seeing that the play clock was ticking down, Elway motioned for
the two to stay put and screamed, "Run each other's route."
Thanks to a blown coverage by strong safety Victor Green, who bit
on Smith's shorter crossing route, McCaffrey was alone down the
middle of the field. "Victor went to sleep," Parcells said
afterward. Elway hit McCaffrey for a 47-yard completion, and two
plays later Elway lasered a throw into fullback Howard Griffith's
gut for an 11-yard touchdown.
Things really got bizarre on the ensuing kickoff. Aware of the
tricks that the wind can play at Mile High, Denver's Jason Elam
intended to kick high on the ball and drive it through the gusts.
Instead, he caught the ball lower than he wanted, and it
ballooned in the wind. The ball hit around the Jets' 22 and
bounced back to the 31, where it was recovered by Broncos
linebacker Keith Burns. "Pure luck," Elam said. Davis ran left
for five yards, but his 15-yard run around right end was negated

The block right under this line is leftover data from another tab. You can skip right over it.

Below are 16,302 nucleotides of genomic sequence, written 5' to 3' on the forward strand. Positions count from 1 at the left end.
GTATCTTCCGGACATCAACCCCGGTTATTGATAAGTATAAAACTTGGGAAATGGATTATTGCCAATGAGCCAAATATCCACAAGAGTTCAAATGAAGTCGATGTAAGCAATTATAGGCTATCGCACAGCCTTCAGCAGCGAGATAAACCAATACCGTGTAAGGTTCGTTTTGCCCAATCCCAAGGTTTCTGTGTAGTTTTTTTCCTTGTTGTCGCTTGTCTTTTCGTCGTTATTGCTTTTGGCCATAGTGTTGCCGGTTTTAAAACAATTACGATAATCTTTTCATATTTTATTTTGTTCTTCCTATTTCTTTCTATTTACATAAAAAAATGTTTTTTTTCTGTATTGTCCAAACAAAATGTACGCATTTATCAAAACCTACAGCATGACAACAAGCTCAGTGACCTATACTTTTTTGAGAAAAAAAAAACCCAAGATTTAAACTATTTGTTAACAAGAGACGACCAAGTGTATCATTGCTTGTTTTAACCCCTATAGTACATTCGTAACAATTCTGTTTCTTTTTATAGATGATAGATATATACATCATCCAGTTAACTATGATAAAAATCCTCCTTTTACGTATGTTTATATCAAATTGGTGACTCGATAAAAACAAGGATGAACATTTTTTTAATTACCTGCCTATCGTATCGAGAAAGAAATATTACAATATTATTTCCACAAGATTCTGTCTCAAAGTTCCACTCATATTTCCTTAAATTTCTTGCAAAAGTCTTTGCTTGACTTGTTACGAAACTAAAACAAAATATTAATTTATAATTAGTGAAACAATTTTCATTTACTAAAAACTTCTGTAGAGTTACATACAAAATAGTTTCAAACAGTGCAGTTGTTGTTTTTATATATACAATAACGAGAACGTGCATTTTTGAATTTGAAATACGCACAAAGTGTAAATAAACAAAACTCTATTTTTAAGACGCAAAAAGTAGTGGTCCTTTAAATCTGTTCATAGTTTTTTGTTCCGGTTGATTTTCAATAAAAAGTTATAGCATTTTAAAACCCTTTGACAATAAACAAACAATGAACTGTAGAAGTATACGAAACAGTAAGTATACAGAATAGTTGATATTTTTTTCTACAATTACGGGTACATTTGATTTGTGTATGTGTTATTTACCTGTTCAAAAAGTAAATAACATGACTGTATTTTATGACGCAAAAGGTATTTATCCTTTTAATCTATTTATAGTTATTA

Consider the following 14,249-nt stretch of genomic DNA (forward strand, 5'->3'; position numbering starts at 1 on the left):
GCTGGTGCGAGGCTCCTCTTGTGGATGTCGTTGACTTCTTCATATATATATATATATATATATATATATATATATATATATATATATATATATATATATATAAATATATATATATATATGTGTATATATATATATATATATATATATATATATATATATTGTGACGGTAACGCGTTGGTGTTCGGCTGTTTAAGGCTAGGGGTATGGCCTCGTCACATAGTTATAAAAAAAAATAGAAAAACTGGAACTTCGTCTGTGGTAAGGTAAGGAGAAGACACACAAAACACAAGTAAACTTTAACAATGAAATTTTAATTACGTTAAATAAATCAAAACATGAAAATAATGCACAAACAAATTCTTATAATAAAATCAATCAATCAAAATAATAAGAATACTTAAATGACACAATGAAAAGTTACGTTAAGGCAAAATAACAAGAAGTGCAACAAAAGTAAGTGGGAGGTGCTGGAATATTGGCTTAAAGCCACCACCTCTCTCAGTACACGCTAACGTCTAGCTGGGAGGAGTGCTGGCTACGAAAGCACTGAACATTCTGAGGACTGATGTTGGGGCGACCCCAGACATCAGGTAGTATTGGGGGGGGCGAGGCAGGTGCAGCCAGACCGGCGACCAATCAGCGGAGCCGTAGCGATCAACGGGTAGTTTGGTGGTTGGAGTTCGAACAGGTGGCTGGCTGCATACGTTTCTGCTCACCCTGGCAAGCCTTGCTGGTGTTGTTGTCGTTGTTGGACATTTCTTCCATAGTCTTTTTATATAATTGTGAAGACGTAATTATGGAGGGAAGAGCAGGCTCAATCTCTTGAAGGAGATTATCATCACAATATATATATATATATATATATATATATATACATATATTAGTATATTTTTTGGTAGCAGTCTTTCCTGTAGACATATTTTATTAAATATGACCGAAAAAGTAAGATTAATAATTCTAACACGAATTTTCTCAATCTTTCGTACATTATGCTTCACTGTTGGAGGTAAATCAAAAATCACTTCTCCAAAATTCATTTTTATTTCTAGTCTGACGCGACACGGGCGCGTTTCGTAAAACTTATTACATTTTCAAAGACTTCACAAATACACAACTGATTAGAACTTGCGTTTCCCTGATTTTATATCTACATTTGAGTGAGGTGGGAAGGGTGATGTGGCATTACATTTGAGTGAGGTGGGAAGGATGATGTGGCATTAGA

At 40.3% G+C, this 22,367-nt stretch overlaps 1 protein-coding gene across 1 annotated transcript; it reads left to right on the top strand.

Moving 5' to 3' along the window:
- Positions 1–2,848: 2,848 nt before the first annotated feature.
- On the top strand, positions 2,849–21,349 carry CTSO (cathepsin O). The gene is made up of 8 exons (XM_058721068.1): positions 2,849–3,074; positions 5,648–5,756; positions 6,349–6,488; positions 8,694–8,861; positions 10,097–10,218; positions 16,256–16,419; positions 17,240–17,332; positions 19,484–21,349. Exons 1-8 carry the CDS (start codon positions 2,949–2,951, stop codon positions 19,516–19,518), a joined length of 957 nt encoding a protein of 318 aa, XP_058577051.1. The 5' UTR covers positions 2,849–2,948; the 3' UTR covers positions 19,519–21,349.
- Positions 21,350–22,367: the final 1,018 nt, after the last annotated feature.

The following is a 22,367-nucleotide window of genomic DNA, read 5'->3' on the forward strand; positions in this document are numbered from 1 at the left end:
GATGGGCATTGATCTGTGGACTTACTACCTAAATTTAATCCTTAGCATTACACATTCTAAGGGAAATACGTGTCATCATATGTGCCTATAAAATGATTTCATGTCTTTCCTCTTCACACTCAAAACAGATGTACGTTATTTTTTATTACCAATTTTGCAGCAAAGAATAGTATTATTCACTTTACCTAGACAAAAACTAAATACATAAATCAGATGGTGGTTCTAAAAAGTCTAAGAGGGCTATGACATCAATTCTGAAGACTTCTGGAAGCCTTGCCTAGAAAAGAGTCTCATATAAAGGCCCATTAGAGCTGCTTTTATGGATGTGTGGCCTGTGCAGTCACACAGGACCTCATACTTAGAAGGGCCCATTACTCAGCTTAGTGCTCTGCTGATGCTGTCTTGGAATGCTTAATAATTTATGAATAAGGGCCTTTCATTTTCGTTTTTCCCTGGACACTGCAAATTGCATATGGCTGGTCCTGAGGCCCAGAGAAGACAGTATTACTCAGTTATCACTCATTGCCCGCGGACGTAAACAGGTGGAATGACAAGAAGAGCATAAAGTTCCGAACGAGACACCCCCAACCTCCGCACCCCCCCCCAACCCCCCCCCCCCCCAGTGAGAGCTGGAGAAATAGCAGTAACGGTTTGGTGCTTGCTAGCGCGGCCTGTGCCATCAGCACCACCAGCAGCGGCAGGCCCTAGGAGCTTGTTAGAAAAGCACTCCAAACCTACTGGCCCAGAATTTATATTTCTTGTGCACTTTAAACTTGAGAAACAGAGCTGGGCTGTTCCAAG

by a holding penalty, forcing Denver to settle for a 44-yard Elam
field goal that tied the score.
New York went three-and-out on its next two possessions, while
Denver was just getting warmed up. Between those two series,
Elam's 48-yarder gave the Broncos their first lead, 13-10, with
three minutes left in the third quarter. Then Darrien Gordon
returned a punt 36 yards to the Jets' 38. That's when New York's
defense, on the field for the sixth time in the quarter, finally
broke. Davis cut left for four yards. He bounced around left end
for three. Then he took a pitch from Elway, waited for left
tackle Tony Jones and left guard Mark Schlereth to set up their
blocks, and zoomed down the left side for a touchdown. In 10